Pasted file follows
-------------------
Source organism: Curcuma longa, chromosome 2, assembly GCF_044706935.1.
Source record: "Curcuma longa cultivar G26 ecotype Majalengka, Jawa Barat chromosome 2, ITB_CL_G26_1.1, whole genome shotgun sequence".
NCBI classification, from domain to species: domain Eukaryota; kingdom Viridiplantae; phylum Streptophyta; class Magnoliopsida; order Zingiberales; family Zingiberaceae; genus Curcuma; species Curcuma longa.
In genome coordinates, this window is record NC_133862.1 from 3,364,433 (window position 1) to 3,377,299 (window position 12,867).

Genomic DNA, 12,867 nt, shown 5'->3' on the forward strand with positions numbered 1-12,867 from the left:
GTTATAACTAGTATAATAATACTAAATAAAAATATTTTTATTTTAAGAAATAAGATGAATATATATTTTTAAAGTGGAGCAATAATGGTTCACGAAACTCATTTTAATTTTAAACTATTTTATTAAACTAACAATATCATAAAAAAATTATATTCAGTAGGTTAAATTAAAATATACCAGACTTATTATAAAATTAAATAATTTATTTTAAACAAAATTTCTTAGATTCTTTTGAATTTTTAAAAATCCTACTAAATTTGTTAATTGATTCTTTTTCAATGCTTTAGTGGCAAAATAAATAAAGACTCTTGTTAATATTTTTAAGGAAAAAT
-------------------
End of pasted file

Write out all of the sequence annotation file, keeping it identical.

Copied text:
Source organism: Curcuma longa, chromosome 2, assembly GCF_044706935.1.
Source record: "Curcuma longa cultivar G26 ecotype Majalengka, Jawa Barat chromosome 2, ITB_CL_G26_1.1, whole genome shotgun sequence".
NCBI classification, from domain to species: domain Eukaryota; kingdom Viridiplantae; phylum Streptophyta; class Magnoliopsida; order Zingiberales; family Zingiberaceae; genus Curcuma; species Curcuma longa.
In genome coordinates, this window is record NC_133862.1 from 3,364,433 (window position 1) to 3,377,299 (window position 12,867).

Genomic DNA, 12,867 nt, shown 5'->3' on the forward strand with positions numbered 1-12,867 from the left:
GTTATAACTAGTATAATAATACTAAATAAAAATATTTTTATTTTAAGAAATAAGATGAATATATATTTTTAAAGTGGAGCAATAATGGTTCACGAAACTCATTTTAATTTTAAACTATTTTATTAAACTAACAATATCATAAAAAAATTATATTCAGTAGGTTAAATTAAAATATACCAGACTTATTATAAAATTAAATAATTTATTTTAAACAAAATTTCTTAGATTCTTTTGAATTTTTAAAAATCCTACTAAATTTGTTAATTGATTCTTTTTCAATGCTTTAGTGGCAAAATAAATAAAGACTCTTGTTAATATTTTTAAGGAAAAAT